3 to 6 Months
Read a book: Chernoff and other doctors begin handing books out to their patients at 6 months of age through Reach Out And Read, a national early literacy campaign. Of course, it can't hurt to introduce reading sooner — just don't be discouraged if you don't get much of a reaction, says Chernoff. "Some kids are interested and some aren't, but you're also communicating something about reading books that they're picking up on," she says, adding that she'd avoid putting baby in front of a TV as entertainment. When you're reading, be sure to label things — "this is a dog, this is a cat, this is a baby" — to get baby primed for learning such words later, says Wallace. At this age books with simple pictures are best, she says.
Practice batting and grasping: Since babies are now learning to reach for objects, give them plenty to grab for. Wallace recommends blowing bubbles in baby's direction and letting her "catch" them. In the early weeks of this time period baby will probably be batting at things rather than picking them up. It's a good time for mobiles and other hanging or floating objects that are fun for swatting. A little later, when baby starts to pick things up, place toys of different shapes and textures within reach or slightly out of reach to encourage baby to pick them up.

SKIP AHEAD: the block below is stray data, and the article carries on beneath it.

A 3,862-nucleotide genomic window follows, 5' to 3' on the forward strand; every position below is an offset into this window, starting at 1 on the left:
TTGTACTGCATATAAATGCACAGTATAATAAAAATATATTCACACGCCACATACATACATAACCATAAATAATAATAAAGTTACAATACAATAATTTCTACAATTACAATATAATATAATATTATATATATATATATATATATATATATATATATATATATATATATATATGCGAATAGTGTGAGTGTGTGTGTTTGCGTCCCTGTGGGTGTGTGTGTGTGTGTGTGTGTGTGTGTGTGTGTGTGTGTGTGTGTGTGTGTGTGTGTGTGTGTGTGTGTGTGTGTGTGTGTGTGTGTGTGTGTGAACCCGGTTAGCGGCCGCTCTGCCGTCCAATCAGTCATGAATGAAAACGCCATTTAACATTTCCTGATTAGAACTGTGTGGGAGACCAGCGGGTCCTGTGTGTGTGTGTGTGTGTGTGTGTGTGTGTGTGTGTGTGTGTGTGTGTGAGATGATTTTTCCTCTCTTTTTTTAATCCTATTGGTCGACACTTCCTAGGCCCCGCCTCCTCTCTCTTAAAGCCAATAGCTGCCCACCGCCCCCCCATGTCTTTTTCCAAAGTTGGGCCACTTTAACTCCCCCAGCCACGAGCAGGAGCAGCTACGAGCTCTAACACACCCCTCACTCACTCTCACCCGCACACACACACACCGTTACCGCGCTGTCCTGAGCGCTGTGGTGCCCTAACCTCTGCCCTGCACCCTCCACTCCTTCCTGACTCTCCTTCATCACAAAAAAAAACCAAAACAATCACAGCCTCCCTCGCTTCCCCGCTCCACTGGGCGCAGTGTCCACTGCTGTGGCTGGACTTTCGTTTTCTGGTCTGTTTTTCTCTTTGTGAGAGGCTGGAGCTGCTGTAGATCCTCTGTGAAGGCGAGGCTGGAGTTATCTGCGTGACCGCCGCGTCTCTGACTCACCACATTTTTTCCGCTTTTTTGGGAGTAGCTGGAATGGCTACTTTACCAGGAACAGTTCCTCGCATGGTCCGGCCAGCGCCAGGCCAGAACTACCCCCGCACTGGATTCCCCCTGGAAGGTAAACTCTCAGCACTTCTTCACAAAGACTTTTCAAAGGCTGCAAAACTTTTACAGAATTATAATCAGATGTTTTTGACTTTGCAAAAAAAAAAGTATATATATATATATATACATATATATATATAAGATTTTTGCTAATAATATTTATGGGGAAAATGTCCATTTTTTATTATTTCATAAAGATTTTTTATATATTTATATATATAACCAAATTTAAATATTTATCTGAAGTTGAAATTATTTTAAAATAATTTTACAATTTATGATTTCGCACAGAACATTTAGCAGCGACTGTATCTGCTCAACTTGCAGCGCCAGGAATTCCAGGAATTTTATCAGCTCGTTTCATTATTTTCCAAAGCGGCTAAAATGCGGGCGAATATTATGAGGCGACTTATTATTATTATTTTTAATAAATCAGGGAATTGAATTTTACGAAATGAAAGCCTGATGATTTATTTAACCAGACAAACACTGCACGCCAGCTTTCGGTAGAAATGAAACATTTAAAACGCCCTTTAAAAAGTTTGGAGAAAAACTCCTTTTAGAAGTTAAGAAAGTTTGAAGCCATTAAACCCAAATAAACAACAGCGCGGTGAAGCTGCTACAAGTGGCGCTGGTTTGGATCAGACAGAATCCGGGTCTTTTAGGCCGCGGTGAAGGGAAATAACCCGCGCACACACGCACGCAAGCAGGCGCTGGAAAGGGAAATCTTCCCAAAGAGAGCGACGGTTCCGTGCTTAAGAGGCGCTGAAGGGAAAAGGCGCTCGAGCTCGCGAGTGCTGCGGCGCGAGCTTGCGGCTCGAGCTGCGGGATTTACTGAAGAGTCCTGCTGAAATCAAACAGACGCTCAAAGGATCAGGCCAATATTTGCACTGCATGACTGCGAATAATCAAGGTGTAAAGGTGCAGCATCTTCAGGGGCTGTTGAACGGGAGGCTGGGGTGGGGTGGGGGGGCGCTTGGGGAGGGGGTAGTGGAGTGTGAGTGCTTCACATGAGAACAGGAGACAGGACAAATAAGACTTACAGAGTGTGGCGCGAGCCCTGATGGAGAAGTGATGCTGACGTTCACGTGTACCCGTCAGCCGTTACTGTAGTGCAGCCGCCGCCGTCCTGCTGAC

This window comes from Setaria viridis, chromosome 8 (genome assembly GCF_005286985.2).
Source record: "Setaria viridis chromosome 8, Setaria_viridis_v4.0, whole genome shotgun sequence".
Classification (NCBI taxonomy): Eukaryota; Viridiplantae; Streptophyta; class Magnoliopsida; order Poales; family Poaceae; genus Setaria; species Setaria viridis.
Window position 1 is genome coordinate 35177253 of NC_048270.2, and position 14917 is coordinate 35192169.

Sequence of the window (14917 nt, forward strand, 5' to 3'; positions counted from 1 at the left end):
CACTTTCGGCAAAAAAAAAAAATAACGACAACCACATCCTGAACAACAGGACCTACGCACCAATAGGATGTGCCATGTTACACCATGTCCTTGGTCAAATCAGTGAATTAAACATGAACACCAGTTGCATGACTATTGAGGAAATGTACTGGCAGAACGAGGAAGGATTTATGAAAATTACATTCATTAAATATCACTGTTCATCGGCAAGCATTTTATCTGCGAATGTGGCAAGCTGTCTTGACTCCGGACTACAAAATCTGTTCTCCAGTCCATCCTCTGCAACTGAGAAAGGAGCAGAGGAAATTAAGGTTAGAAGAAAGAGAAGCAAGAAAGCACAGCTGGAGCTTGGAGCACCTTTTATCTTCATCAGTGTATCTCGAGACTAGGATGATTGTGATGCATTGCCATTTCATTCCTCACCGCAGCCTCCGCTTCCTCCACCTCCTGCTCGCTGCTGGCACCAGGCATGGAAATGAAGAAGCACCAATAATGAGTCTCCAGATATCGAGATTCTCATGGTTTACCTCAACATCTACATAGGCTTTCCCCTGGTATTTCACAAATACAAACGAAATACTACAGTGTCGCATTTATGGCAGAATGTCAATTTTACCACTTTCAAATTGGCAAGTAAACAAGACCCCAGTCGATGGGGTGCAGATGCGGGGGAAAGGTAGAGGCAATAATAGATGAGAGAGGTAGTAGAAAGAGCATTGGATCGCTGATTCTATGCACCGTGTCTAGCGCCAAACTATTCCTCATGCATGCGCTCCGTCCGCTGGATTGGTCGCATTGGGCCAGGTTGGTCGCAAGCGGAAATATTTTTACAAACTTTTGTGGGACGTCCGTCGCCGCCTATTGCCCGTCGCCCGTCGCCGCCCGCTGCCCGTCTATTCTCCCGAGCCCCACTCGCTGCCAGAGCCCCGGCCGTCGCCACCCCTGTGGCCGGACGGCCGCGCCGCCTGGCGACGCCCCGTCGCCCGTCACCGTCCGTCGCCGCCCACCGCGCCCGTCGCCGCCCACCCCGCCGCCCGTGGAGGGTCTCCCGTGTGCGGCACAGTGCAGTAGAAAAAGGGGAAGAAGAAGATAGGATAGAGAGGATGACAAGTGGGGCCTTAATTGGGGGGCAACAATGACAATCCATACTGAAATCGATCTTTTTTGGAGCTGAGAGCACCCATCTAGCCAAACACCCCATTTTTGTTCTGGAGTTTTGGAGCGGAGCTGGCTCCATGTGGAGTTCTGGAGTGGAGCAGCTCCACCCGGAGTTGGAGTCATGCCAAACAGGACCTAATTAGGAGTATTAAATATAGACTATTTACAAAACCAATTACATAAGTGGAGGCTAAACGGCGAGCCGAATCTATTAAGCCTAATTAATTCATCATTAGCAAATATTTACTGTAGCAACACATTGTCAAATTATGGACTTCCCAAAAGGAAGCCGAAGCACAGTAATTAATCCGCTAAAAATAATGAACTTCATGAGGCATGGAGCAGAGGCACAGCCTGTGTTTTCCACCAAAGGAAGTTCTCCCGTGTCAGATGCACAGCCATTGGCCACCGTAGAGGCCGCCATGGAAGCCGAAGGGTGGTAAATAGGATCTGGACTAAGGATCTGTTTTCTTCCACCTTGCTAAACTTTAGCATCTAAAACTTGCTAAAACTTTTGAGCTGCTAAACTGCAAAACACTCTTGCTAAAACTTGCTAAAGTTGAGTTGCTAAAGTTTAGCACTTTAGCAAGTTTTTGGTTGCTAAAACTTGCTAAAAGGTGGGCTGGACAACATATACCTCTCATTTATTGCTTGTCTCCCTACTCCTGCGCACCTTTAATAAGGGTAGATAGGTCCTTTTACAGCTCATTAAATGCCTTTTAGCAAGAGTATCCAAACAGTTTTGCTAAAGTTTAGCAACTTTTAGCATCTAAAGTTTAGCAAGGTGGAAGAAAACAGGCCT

Peek-a-boo: Baby won't begin to develop "object permanence" — the idea that something doesn't cease to exist when it is out of sight — just yet, but you can start to introduce the concept now. Try peek-a-boo: put a blanket over your face and then remove it for baby to see that you're still there. The bonus: babies at this age and a little older will delight in your antics. You can also play peek-a-boo with toys or other objects. Eventually baby will get the hang of it and begin playing it herself.
Let baby play alone: Although you're a crucial part of baby's development, helping baby may sometimes involve just letting her play by herself for a while. "Children learn a great deal from playing on their own and from exploring the world in the way that they feel driven to," says Wallace. For example, "if the child is exploring a piece of dust that is floating in the air she's learning how things fall," Wallace explains.